I like that sh*t.

If I can do something in less time and get the same (or better) results, I’m all for it; and I’m sure that most of you out there reading this feel the same way.

That’s why I’m here to tell you that if your goals are to burn fat, build muscle, and get in ridiculously good shape, you need to stop jogging— I believe it’s a soft J — and start sprinting!


Sprinting is one of the most basic and essential human movement patterns. 

It’s how we survived.

We sprinted to either catch dinner, or to avoid becoming dinner.

It was part of everyday human life and is something our bodies are designed to do—yet no one does it anymore!

Everywhere I look, I see overweight and out-of-shape people pounding the pavement or the treadmill for miles and miles each day.

No matter how long, or how far, they run each week, they look exactly the same; and, on top of it all, they look miserable doing it! 

Unless your goal is to run marathons, there is really no good reason to run long distances.

However, if your goals are to get stronger; leaner; faster; healthier; and just plain look like a Greek god, sprinting should be your main tool for conditioning and burning body fat.

Which one would you rather look like?

Not only will sprinting yield better results for the goals listed above, but it will do so in a fraction of the time.

In a study conducted by the International Journal of Sports Nutrition, Exercise and Metabolism, researchers found that just 2 minutes of sprinting, 3 times per week, yielded the same amount of fat burning effects as 30 minutes of jogging, 3 times per week.

Let me repeat that:

The researchers concluded that 6 minutes of sprinting had the same metabolic effects as 90 minutes of jogging! 

Still want to head out for that 5 mile jog this afternoon?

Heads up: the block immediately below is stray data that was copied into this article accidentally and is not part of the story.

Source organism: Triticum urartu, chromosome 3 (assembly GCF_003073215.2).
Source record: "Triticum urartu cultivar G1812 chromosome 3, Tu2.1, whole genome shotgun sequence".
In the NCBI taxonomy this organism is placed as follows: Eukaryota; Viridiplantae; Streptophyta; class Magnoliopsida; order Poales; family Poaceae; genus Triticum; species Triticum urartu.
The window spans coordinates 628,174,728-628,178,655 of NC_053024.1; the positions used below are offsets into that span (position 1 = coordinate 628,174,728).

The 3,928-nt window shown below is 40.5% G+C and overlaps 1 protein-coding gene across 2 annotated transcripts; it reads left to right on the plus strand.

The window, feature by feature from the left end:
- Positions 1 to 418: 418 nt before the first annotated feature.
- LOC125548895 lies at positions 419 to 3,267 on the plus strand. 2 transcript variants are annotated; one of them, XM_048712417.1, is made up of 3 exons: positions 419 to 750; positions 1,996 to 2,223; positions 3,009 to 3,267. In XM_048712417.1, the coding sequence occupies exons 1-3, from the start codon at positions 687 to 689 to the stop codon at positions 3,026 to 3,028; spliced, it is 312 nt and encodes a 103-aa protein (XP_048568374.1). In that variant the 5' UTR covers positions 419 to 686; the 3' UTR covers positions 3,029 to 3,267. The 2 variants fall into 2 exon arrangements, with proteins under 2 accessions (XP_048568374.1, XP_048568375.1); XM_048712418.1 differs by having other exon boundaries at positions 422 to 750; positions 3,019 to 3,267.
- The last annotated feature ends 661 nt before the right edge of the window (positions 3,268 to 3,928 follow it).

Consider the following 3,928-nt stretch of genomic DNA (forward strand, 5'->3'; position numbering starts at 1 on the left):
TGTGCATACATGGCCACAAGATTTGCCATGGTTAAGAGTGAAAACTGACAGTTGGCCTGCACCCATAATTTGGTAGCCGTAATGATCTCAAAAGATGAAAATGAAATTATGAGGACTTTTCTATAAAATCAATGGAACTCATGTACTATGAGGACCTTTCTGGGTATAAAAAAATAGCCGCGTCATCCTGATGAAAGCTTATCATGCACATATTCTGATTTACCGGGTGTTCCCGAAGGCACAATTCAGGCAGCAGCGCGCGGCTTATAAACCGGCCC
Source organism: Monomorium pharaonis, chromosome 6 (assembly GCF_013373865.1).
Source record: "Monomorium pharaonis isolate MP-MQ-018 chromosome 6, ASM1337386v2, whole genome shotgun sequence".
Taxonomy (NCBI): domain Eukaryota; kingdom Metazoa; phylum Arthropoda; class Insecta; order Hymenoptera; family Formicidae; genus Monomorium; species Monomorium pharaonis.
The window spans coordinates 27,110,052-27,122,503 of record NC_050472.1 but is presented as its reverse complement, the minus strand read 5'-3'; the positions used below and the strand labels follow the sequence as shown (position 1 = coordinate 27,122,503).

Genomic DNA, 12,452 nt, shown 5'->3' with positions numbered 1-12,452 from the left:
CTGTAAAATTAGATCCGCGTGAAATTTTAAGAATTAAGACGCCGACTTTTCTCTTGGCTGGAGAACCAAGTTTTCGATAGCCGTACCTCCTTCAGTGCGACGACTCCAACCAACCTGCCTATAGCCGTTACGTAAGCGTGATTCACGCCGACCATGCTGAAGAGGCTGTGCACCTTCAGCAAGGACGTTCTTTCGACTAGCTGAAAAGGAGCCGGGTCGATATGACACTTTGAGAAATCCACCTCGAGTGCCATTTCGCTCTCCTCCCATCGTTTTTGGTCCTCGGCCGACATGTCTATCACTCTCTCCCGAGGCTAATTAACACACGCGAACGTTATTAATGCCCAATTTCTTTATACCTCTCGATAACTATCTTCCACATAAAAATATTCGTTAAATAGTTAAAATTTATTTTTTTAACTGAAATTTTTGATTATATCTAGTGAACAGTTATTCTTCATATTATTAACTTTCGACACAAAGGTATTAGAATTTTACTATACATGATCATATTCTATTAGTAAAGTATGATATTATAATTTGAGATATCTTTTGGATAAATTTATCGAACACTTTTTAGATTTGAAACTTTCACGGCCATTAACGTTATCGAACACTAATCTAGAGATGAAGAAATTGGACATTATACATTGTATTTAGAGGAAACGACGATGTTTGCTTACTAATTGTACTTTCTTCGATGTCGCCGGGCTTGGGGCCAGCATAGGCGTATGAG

Didn’t think so.

So just why is sprinting more effective than longer runs for fat loss purposes?

The main reason is INTENSITY.

The intense nature of sprinting places huge demands on your muscles and Central Nervous System.

Because of this, there is an anabolic effect that takes place during and after sprinting.

Sprinting builds muscle which in turn helps you burn more body fat while at rest.

Enter the “after-burn effect”: After an intense sprint session, the body’s metabolism is elevated  for the next 24-48 hours (that just doesn’t happen after a long run or jog).

So how do you start?

If you are very overweight or injured, I recommend starting on a stationary bicycle.

Peddle calmly anywhere from 3-5 minutes to warm up.

Once you are warm, increase the intensity on the bike and peddle as hard as you can for 10-30 seconds —I always recommend starting on the low end.

Once the interval is over, decrease the intensity and peddle calmly for 30-90 seconds while you recover.

Obviously, the shorter the sprint the less recovery time needed.

I would do no more than 3-5 sprints for the first few sessions.

You may gradually work up to 8 sprints; you can do this 2-3 times per week, incrementally looking to lengthen the duration of each sprint.

If you are healthy and injury free, I recommend starting on a hill or field.

A hill will be the best option, as it will shorten your stride and slow you down.

This will decrease the injury risk drastically, especially if you haven’t sprinted in a while.

Make sure you warm up properly with a dynamic warm up and 2-3 lower intensity sprints.

Start with no more than 30-40 yards.

Once you are warmed up, sprint the desired distance as hard as you can and then rest anywhere from 60-120 seconds.

I would do no more than 5 sprints on the first day.

Gradually look to increase the distance and the amount of sprints performed over time.

You may do this 1-2 times per week depending on your goals, and it will work best in conjunction with a strength based training program.

Sprinting is hard work. 

I will be the first to admit that.

This is probably why so many of us rather run or jog for an hour than go to a football field or hill and sprint for 20 minutes.

I promise you, however, that the results you’ll get from adding sprinting to your routine will be well worth the pain and effort accompanying them.

So with that said….

Go sprint!


Author: J.J.Valdivia

I have worked in the health and fitness industry for a decade. Through my personal work with clients, and my writing, I strive to help others become more well-rounded human beings, so that they may thrive in all areas of their lives.

8 thoughts on “Sprint!”

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